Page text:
• Keep it sober: In some circumstances, a little “liquid courage” just before the toast might be okay. Key word: a little. Full-on intoxication is a horrible idea and can never end well. Making a drunk toast reflects poorly on you and, more importantly, on the couple. Do the stand-up thing and refrain from excessive drinking until after your bridal party obligations have all been met. If you can tell you’ve had too much to drink prior to the toast, defer to the next wedding party member. If you’re a groomsman and someone else toasting who is clearly too inebriated, recruit some help and find a way to help them close gracefully, take the mic and finish the toast.
  • Keep it positive: Don’t dwell on past difficulties or how there will be challenges ahead for any marriage. This is no place for tough love and will cast a pall over the moment.
  • Bring tissue if you’re prone to get emotional. It’s okay (and often charming) to shed a few tears. It’s weird if you have snot running down your face.
  • Don’t ever, ever start with “I don’t actually know the bride (or groom) very well, but…” If that’s true, find some time to spend with that person in the days before the wedding. A half hour walk around the block can be a wonderful first step in getting to know them and also give you an anecdote to use.
  • Include both the bride and the groom in your toast. Keeping it two-sided helps everyone in the audience feel connected and tuned-in.
  • Traditionally, the best man is expected to coordinate the toasts. More commonly, he gives the first toast, followed by the fathers, the groom, the bride, maid or matron of honor, the mothers and then family and friends if they’d like.
The toast is the perfect time to honor the bride and groom, highlight the magic of the event and keep the whole evening classy. Embrace your part, take it (mostly) seriously and you’ll come across as the gracious, charming and awesome wedding party member.

(We got a little help with these ideas from Real Simple magazine, Toastmasters and the interwebs) 


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Kim & Tommy Got Engaged: A Sneak Peek

Sometimes you go out on a shoot and the planets align. Great sky, good light, fun people, happy cows. This was one of those shoots. Tommy and Kim are SO cute together and so obviously in love that the photos were so super-easy to make. Not that saccharine-y kind of in love, but the true, genuine kind. If I could pinch the cheek of their relationship I TOTALLY would… LOVE these two!!

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Honest, Authentic Senior Portraits


Class of 2014 Senior Packages:

In-n-Out Package – $150
One-half hour, one location, two wardrobe changes. Online proofing, yearbook photo, 56 wallets of one pose. 

 Just Right Package – $225
One hour, two locations (w/i 10 miles), three wardrobe changes. Online proofing, yearbook photo, six web-resolution images for Facebook, 2 x 56 wallets of two poses, 8×10 portrait.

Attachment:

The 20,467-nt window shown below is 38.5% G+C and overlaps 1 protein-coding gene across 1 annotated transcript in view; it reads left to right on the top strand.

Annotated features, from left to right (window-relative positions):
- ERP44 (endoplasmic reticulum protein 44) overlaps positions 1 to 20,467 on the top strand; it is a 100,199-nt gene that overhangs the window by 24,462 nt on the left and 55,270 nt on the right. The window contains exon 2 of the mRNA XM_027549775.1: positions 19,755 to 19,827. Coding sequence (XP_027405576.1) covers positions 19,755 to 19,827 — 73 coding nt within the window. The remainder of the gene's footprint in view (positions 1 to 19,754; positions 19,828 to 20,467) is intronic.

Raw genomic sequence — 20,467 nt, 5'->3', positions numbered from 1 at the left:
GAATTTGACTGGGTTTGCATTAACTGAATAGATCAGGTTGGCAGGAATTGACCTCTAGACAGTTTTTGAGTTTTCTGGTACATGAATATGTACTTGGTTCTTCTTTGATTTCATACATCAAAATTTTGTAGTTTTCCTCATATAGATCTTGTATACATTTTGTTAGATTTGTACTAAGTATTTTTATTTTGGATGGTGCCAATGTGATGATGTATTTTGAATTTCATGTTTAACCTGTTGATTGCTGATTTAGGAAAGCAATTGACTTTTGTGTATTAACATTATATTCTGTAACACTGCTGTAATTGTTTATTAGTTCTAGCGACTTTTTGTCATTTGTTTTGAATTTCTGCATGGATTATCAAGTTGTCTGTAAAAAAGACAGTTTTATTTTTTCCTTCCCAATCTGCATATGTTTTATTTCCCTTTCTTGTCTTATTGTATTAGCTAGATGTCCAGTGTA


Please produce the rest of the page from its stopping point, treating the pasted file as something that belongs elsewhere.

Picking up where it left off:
Kitchen Sink Package – $325
Up to two hours, up to three locations (w/i 10 miles), up to four wardrobe changes. Online proofing, yearbook photo, 3 x 56 wallets of three poses, 2 x 8×10 portraits, disc of all finished images with print rights.

a la carte items available –  just ask

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Joe & Maggie Got Married: A Sneak Peek

What happens when you take a girl from the western Minneapolis suburbs and a boy from Northeast Wisconsin? Why, there’s a wedding ceremony in Minnesota and a wedding reception in Wisconsin! Joe and Maggie were a picture-perfect bride and groom – It was certainly one of those weddings where it seemed like the pictures made themselves. If you’d like to see ALL the sneak-peek pics, just click here!

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Baby Charlie

I had the chance to tell the wedding story of Mark and Angela Becker a couple of years ago. They were a DREAM couple! Imagine how thrilled I was to get the call that they wanted me to do Baby Charlie’s first portraits!! I fell in love with Charlie’s face the minute I laid eyes on him. Consequently the photos were SUPER easy to make. If you’d like to see ALL the images from the shoot, just click here.

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Sarah & Steve Got Married: A Sneak Peek

SO excited about our first wedding of 2013. Sarah and Steve were SUPER awesome to work with – Sarah, in fact, started the day by telling me that she was willing and ready for whatever we had in store for pictures (favorite words for a wedding photographer to hear). The church, St. Willibrord in Green Bay, was a treat to shoot in. The wedding party was 85 kinds of fun (except for during the 12 outside portraits in single digit temperatures). And, as always, Thornberry Creek threw an amazing wedding reception. What a GREAT day!